“The key issue here is that these initiatives might have good intentions, but do they lead to employment outcomes for indigenous workers?
“I found that Indigenous employees in banks located in larger cities working as personal bankers, underwriting case managers, and branch managers had thrived in their banking careers due to the existence of either one or both parents working and being a strong role model in their lives. In regional and remote areas parents as role models were less evident.”
Research has found lower numeracy and literacy levels among Indigenous employees, predominantly in remote areas and among those working in the resources sector.
However, some mining companies surveyed were undertaking literacy and numeracy initiatives to lift standards among these workers while others were working closely with training providers such as regional training organisations, group training organisations, vocational training and employment centres to improve the situation.
Literacy and numeracy levels were much higher among the samples of banking staff, largely because those who are participating in Indigenous employment initiatives were either school-based trainees and were still in high school (year 10-12) or had completed high school and were now working as casuals or part-time employees.
Hands-on and practical learners
Ms Tulele said that Indigenous employees’ learning process was most efficient through visual, demonstration and face-to-face engagement rather than through written instructions.
“They are hands-on and very practical type of people. They have shown to be splendid with their hands and work just as hard as any non-Indigenous person.”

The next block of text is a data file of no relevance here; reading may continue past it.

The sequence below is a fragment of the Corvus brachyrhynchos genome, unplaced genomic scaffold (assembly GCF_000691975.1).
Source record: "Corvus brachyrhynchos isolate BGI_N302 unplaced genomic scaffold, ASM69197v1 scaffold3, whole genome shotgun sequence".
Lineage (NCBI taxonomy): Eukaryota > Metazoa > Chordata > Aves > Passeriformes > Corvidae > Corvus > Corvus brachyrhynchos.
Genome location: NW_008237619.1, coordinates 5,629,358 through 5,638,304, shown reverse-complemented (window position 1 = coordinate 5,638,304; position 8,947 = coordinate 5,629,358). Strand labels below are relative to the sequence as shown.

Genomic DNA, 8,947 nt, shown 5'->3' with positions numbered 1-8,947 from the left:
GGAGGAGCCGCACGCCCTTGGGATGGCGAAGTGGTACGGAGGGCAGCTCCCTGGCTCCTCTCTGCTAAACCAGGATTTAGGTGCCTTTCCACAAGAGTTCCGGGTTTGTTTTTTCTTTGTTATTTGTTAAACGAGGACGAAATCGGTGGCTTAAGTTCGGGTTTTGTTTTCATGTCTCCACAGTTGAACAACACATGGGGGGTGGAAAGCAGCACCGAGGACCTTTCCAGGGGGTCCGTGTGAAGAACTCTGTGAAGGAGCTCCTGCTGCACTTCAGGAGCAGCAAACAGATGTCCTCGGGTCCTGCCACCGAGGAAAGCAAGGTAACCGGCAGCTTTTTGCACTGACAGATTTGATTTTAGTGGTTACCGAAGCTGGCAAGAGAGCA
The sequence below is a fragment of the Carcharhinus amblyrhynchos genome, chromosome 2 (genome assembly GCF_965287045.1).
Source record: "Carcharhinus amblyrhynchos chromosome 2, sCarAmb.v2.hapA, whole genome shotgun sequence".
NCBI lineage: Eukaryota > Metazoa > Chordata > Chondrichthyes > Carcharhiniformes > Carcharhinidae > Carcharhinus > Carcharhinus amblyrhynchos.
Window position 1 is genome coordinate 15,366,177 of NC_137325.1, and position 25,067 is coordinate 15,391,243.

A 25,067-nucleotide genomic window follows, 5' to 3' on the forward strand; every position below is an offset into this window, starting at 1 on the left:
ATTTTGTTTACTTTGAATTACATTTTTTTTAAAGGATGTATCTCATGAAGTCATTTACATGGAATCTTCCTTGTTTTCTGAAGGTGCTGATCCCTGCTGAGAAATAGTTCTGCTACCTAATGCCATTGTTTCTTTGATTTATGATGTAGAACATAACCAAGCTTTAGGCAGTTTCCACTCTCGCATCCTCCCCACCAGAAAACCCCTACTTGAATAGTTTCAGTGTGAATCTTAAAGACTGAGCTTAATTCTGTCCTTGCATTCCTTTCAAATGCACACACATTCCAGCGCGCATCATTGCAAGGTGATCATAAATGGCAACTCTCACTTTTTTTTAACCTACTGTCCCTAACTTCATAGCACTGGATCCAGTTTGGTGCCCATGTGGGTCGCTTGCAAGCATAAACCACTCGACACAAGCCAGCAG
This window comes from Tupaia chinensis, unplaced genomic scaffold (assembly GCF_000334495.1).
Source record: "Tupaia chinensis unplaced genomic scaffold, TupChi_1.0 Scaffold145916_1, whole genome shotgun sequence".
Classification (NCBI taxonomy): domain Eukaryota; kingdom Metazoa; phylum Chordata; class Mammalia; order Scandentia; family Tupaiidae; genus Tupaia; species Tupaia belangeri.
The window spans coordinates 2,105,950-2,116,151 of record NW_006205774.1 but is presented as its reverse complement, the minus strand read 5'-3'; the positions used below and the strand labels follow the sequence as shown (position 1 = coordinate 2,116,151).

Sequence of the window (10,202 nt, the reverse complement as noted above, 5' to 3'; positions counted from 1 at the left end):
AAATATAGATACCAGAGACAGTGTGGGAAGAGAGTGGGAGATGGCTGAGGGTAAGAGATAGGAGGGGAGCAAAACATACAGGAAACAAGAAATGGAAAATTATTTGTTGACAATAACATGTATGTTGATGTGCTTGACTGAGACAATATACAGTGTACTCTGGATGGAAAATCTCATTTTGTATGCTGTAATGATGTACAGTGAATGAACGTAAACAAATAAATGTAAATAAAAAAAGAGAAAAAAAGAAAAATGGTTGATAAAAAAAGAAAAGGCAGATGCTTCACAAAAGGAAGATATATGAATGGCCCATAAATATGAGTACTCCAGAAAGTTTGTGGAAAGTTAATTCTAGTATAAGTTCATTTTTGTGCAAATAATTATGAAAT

However, the research has found perceptions remain a barrier to skill development and employment for many which can be addressed with the right approach.
“My research has found there are many good intentions by employers towards Indigenous workers, but the attitude towards Indigenous people by some is still pigeon-holed.
“That creates uncertainty over whether indigenous populations will get the job in the first place or, once they have found employment, whether they will retain the job.”
Ms Tulele identified a strong parallel between employers in the banking and mining sector regarding good intentions.
“The mining sector’s engagement with Indigenous communities starts well before the mine is even opened, from negotiating land agreements through to exploration.
Engaging for the long term
“Both the mining and banking sectors take a long-term view of their engagement, and they also prepare Indigenous people to transition to mainstream employment after the mines have closed and when there is no job opening in the banks.
“Both sectors are seeking diversity in their workforce. Their corporate image and reputation in this regard are paramount, and they would like to be seen as indigenous employment champions by doing the right thing for the First Peoples of this country.
“Maybe, there is a need for organisations, in general, to look again at their motivation for Indigenous employment. They need to review what they are doing, or at least fine-tune their approach for employment outcomes to improve.
“Key stakeholders such as the federal, state and territory governments, and training providers should also assist the private sector by pooling their resources with a focus on real employment outcomes that are meaningful for Indigenous people today.”
Ms Tulele, who has completed a Master of Human Resource Management at Griffith University, said the Indigenous workforce is a significant resource that is being underutilised by the business community.
“My aim is to research ways to create better employment outcomes for Indigenous people,” she said.
“I know they are hard-working and can put in the required effort, but the way we approach this has to be right. Some of the human resource practices need to change in remote and regional areas where mainstream methods are not effective. The work environment has to be right, and so does the type of work they are to be engaged in.
“This research won’t offer all the solutions, but it might be a step to providing solutions for one part of this complex equation.”